The new college admissions coalition: Is it really about access?October 12th, 2015 by admin.capstone
Last week, a group of 83 public and private colleges and universities made an announcement that stunned much of higher education: They were joining together to form “The Coalition for Access, Affordability and Success.”
Although details were somewhat vague, the purported goal of the group was to encourage more students from low-income families to consider and apply to this group of colleges, which includes all eight Ivy League institutions and many other prestigious private and public universities.
The group plans a new application for admission and a collection of online tools to provide guidance and advice to students, as well as a portfolio tool for students to begin to collect materials to support the college application as early as ninth grade.
The collective response of high school counselors, independent consultants and college admissions officers at the annual meeting of the National Association for College Admission Counseling in San Diego was, “Huh?” Followed immediately by, “What?”
Access for underserved populations is a popular topic these days in the admissions and financial aid worlds, so this was not likely the reception the coalition members expected. But an inspection of the details — or at least those that have been revealed — yields more questions than it answers, and even causes many to ask if this isn’t either counterproductive, or perhaps an attempt to introduce something else in the attractive wrapper of a popular topic.
Buzz was so intense that a session on a normally sleepy Saturday morning at the NACAC conference was moved to a ballroom to accommodate the interest. There, three representatives of coalition members, reading carefully prepared statements to a room of several hundred, indicated that the inspiration for this project was not really access at all, but rather a widely publicized dissatisfaction with the Common Application related to the rollout of a new platform in 2013 that had not been adequately tested and was riddled with problems. In addition, they said, there was great concern that Common App was a “monopoly” (a charge leveled in a recently-dismissed lawsuit against Common App by College Net, the group building the new coalition application) and was restricting what colleges could do with their admissions processes. “Our applications were not really ours,” said one panelist.
While acknowledging that this discussion has been two years in the making, the coalition also pleaded for help from guidance and independent counselors, claiming to be “only four days old.” Its representatives said repeatedly that “we don’t have all the answers.” Even so, the group plans to launch its tools in January, without doing any public beta- or even alpha-testing. The coalition only recently added a group of counselors to serve on an advisory board. The irony of launching an untested product that arose from dissatisfaction with another untested product was not lost on the crowd.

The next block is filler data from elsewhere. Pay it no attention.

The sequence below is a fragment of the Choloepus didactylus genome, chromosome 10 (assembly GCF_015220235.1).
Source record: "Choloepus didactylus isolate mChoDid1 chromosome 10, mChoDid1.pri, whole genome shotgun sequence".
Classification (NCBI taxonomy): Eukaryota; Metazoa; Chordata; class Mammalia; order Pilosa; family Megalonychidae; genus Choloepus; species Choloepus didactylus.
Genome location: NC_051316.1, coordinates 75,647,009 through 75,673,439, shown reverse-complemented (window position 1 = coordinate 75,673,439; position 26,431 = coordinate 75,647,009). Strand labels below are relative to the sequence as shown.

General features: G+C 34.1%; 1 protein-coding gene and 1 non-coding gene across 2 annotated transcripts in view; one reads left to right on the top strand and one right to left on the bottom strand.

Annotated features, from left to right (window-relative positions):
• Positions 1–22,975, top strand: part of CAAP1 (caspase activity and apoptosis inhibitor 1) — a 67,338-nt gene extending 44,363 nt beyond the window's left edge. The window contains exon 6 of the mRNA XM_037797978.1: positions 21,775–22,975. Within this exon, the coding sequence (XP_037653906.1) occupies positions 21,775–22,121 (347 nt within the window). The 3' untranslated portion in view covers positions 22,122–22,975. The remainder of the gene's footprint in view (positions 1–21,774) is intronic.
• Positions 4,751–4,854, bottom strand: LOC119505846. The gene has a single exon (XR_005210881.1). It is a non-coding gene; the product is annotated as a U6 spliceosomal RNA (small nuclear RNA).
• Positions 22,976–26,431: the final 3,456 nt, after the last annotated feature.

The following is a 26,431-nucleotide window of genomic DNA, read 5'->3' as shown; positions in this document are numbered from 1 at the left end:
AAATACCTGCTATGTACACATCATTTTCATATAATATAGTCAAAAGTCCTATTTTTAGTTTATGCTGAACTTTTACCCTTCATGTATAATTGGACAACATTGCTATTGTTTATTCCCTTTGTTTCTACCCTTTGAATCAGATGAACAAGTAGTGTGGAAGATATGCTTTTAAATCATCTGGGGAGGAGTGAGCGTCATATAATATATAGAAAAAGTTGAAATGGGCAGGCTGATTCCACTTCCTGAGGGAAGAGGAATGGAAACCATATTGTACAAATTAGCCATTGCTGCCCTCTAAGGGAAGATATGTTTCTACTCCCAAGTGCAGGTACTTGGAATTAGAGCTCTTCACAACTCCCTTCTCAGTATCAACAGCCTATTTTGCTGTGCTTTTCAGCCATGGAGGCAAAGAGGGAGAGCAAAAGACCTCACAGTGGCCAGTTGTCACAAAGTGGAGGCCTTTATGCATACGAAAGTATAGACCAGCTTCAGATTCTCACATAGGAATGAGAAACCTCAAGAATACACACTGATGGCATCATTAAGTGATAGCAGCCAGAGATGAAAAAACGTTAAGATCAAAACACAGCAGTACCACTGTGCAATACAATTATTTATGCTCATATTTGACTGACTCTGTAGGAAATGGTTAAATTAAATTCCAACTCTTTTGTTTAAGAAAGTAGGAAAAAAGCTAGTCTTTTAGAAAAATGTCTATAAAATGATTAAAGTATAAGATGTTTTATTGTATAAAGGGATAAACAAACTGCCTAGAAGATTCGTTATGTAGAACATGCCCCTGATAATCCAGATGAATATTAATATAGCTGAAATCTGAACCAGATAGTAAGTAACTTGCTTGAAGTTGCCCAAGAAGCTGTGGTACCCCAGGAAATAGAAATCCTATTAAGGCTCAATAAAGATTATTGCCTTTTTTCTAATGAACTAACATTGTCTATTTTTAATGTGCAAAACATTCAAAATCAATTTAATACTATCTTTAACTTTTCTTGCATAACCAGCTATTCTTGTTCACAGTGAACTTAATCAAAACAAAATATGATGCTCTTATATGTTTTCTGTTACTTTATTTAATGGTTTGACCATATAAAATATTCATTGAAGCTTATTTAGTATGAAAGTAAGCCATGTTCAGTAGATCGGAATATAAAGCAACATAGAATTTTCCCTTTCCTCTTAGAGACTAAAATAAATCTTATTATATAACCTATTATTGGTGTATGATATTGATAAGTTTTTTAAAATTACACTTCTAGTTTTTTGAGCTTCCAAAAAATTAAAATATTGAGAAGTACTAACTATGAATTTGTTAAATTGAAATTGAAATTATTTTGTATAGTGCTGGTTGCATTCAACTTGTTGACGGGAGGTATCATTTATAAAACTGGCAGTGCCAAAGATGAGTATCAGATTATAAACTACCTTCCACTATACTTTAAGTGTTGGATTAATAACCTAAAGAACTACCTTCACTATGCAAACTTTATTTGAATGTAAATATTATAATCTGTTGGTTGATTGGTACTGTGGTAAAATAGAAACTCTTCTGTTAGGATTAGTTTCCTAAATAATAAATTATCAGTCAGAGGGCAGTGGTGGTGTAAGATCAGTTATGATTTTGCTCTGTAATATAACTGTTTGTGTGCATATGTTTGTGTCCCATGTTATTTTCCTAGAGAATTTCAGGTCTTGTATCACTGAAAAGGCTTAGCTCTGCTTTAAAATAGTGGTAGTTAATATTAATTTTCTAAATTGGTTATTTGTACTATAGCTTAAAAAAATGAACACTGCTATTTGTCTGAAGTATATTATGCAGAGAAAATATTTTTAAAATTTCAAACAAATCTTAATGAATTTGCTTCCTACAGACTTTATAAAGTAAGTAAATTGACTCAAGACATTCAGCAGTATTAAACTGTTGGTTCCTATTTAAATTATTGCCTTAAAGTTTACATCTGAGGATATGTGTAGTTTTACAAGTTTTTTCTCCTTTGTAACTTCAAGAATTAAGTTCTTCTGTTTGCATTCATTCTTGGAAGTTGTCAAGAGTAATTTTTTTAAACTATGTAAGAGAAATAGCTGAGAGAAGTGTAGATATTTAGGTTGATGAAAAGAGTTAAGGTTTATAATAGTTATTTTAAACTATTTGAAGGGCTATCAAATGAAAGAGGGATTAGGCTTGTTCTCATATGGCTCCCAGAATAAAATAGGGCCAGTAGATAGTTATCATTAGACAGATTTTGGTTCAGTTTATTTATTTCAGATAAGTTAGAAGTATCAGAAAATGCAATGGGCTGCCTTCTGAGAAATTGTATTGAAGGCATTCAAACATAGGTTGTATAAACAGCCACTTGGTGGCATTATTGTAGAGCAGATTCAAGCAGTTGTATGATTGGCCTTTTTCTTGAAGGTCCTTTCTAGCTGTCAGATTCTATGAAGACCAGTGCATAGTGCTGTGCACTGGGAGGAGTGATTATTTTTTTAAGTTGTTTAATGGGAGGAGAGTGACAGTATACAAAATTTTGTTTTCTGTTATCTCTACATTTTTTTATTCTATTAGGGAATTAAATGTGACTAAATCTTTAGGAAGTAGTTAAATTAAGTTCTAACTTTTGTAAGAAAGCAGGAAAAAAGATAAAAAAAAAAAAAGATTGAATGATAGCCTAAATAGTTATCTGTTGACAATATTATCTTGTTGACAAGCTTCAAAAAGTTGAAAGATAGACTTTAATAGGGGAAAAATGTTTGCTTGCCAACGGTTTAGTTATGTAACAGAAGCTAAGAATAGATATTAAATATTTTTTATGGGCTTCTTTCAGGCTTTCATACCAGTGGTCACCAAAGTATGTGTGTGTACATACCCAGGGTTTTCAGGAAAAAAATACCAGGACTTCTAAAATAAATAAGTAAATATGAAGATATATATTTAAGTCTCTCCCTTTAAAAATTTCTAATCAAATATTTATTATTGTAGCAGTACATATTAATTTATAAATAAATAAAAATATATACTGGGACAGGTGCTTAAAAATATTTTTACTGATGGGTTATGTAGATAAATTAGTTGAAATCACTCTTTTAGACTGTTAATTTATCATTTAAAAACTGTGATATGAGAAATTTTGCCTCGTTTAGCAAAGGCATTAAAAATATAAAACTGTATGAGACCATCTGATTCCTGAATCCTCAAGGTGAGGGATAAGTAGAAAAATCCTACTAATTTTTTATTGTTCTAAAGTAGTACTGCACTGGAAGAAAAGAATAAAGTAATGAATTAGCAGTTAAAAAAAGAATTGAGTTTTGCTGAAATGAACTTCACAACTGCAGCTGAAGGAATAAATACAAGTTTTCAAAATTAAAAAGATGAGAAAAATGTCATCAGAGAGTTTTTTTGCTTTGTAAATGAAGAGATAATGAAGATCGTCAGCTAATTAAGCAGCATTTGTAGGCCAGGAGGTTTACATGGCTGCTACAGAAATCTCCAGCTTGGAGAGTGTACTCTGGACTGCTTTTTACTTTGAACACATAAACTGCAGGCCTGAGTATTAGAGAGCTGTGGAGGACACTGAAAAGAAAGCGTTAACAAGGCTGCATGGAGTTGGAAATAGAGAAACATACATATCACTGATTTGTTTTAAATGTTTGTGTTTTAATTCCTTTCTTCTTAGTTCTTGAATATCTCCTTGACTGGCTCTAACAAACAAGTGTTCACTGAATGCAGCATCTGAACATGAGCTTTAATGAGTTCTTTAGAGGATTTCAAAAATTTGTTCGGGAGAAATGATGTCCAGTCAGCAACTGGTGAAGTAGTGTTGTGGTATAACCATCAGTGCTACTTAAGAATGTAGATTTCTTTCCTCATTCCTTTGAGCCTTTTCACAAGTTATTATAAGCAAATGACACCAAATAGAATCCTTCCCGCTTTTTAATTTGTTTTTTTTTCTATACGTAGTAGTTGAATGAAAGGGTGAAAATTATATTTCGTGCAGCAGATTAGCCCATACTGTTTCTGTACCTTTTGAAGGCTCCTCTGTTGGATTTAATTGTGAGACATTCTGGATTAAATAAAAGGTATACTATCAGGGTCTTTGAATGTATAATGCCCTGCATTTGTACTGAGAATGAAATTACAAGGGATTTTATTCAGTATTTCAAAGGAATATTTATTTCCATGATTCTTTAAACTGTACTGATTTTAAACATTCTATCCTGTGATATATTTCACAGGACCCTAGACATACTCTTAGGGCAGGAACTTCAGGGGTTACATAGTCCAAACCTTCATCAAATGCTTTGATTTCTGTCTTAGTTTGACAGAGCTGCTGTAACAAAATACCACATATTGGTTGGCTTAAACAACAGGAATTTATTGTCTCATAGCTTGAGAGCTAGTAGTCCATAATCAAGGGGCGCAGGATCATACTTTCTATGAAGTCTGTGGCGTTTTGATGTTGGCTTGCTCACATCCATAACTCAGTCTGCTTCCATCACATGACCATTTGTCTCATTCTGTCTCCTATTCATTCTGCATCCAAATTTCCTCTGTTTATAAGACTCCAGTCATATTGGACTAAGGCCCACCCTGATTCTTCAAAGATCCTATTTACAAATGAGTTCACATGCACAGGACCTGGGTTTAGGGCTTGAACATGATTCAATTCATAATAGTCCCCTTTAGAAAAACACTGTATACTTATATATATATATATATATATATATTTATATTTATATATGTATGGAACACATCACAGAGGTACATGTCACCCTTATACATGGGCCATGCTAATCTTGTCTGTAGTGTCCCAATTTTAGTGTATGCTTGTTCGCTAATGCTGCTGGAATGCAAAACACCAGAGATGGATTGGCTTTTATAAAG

It is one of the dirty secrets of higher education that the most selective and prestigious private universities carry far less share of the load when it comes to enrolling low-income students, especially in light of the enormous wealth they collectively hold. Unfortunately, though, the coalition seems unable to answer how, exactly, an increasingly fractured application process is likely to help low-income students, who, already handicapped by a lack of information and guidance, seem confused by the current esoteric system, and whose lack of applications to these institutions is ostensibly the problem to be addressed.
News, of course, travels at different speeds in different communities. Several guidance counselors from the high school side indicated that they had already heard from the wealthy, driven, successful and college-educated parents of their ninth graders, who want to get an early start on the process and have asked how to start a portfolio. No one suggested they’d heard similar things from the target audience of low-income parents or students. In fact, when someone asked, “Why don’t you make this application and suite of tools available only to low-income students?” the response was effectively, “we’d never even considered that before.”
If the group of colleges seems like strange bedfellows, you’re right. The apparently non-negotiable requirement for admission is a 70 percent six-year graduation rate for freshmen, but private institutions in the coalition must also meet 100 percent of full demonstrated financial need. Public institutions must have “low” in-state tuition and offer need-based financial aid. This seems reasonable until you understand what this means, and the data lying underneath it.